Aging Gardening 2017-06-07T22:13:03+00:00

Gardening for Aging Children

by Marsha Goldberg, Fairfax Master Gardener
It’s a fickle twist of fate that as we find ourselves with more time to garden, our bodies seem less able to withstand the stress from lifting, pushing, bending and all the other assorted tasks that go with this otherwise gratifying hobby. In fact, when done correctly, the physical work associated with gardening can actually have beneficial effects. You have probably heard the current research that shows that being outside and in the garden can have positive effects on mental health; now, data is showing that as exercise, gardening is almost as beneficial as jogging.

Here are some strategies and moves you can use to help your body benefit from the workout you get when gardening. As much as you love being outside, don’t be too eager to get out as quickly as possible.Your muscles tighten up when you are at rest and circulation decreases, which is why experts now say that you should get up and move at least every 20 minutes. Think about what happens when you sleep! No wonder we often wake up stiff and have to move a bit slowly. Your muscles need time to warm up, which happens as the circulation slowly increases, so give yourself time to let that occur. You can do some gentle yoga stretches in the morning, spend a few leisurely minutes on a treadmill or stationary bike, take a short walk or start the day with a hot shower. All of those activities will loosen up your muscles a bit, especially along your spine. Then start your garden time with less strenuous tasks such as light pruning until your muscles become more flexible.

Once you are outside and working – you have probably heard this many times -– be sure you lift heavy items by bending your knees and squatting slightly, then pushing off from your quads rather than using your back. Frankie Park-Stryk, a trainer at Arlington Personal Fitness (APF), also recommends that you change your position or task about every 20 minutes. If you are kneeling to pull weeds, switch to a task you do while standing, such as raking leaves or weeding with a hoe. And, if you are bending over and stretching your back forward, stand up, raise your arms overhead and stretch backwards slightly. You can do it with a wall behind you if you are worried about balance, but I find it helpful to grab onto the handle of a light tool and lift it overhead to give me some stability.Second, be sure to switch sides when you are engaged in a task, Park-Stryk says. If you normally pull a rake across your body from right to left, try reversing hands and pull the rake in the opposite direction. It will be a bit awkward at first but it will give both sides of your body an equal workout. When planting seeds or pulling weeds, try squatting –- feet apart, toes pointed slightly out and knees aligned over your toes –- instead of bending over from your waist. This will strengthen both your hamstrings and your quads; strong thigh muscles will provide better support to your knees at all times. As an alternative, Park-Stryk says, try using a lunge position to do ground work. From a standing position, put one leg behind you, bend the knee of your forward leg, and let the bend come from your hips as you press down into the lunge. Don’t forget to change legs periodically. Again, this is a great strengthening and stretching move.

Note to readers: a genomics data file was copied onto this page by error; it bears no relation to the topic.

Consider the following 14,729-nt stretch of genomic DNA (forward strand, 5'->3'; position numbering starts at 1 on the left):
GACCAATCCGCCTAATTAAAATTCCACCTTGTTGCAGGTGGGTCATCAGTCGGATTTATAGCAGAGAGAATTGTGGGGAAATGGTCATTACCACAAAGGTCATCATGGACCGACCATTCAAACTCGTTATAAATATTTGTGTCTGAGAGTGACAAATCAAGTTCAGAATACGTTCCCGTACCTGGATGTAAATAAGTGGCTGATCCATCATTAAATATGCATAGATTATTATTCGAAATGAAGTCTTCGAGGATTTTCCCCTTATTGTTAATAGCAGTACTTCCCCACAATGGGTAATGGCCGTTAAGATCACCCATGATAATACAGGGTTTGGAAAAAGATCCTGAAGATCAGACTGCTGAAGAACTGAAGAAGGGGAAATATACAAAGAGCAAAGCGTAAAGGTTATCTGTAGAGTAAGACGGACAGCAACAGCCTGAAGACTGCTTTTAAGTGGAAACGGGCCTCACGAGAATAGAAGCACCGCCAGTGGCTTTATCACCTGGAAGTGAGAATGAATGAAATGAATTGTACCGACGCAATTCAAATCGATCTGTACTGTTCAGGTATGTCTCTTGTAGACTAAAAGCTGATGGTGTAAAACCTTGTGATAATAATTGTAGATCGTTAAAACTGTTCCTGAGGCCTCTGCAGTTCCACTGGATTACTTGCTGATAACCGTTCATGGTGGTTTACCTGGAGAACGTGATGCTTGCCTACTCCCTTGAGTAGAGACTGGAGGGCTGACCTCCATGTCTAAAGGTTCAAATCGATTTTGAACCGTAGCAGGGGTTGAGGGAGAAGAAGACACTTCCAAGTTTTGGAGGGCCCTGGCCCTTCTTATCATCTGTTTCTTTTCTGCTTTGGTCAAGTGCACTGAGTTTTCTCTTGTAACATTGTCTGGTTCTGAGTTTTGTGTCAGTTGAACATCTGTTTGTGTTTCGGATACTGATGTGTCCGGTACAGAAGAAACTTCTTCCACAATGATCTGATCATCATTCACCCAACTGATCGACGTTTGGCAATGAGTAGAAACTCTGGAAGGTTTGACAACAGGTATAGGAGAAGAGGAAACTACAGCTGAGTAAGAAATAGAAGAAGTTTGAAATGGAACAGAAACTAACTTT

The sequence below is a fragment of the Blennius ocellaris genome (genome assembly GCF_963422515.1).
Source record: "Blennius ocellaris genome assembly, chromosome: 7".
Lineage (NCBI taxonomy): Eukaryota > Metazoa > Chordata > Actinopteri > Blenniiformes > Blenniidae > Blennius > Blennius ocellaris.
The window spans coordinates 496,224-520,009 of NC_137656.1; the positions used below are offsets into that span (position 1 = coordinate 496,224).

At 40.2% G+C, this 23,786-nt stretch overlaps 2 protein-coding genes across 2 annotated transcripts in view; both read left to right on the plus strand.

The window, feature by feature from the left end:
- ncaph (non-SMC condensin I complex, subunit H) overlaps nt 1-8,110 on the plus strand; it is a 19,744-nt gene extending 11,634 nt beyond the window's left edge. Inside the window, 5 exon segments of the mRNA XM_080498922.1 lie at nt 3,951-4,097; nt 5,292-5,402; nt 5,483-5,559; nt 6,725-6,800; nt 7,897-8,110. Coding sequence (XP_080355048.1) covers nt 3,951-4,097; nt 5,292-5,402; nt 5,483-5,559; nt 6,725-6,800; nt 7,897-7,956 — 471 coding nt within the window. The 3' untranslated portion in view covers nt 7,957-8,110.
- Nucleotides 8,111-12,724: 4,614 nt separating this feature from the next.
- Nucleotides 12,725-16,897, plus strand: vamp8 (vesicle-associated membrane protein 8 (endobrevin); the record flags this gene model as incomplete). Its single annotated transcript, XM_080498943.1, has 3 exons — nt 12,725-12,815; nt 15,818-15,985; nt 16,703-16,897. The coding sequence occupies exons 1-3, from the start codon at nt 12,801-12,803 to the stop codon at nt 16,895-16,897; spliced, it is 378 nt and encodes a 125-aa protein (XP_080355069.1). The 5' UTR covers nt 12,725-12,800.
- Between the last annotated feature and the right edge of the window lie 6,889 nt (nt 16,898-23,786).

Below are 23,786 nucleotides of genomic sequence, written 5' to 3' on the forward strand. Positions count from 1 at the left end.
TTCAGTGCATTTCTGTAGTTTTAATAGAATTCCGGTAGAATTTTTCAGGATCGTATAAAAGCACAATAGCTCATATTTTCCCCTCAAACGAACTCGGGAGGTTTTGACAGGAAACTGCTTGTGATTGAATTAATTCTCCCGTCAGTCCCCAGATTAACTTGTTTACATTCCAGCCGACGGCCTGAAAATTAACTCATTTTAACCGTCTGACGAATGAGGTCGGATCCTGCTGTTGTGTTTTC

improper position

Not this

Kneel

This

If you prefer kneeling on the ground, be sure to use a pad to protect your knees and avoid kneeling all the way back with your glutes on your heels, which compresses the knees. Instead, keep your knees at a 90-degree angle and bend forward from your hips.

Stephanie Mendes, also a trainer at APF, adds that you should take time to stretch your muscles when you are finished gardening. When you use your muscles for stability, such as when you are squatting, or when you are engaged in strength building tasks such as raking, pushing a wheelbarrow or forking over compost, the muscles become constricted and tight. Simple stretches afterwards will prevent a lot of pain the next day. Ease tension in your wrists by leaning on the back of your hands so that they are at a 90-degree angle to your arms; then reverse your hands and lean on the palms.

You can find additional simple stretches at Stretches for Every Body. To learn which stretch to use for what ails you, take a look at 36 Pictures to See Which Muscles You’re Stretching.

If you have had chronic health problems or a chronic condition such as arthritis, be sure you consult with your doctor or health care provider before you engage in strenuous exercise or stretching. But, whatever your stage in life or your gardening skills, a bit of planning and the right moves will keep you happily occupied for years to come!

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Squatting

A good squat

Lunge

A lunge, a comfortable working position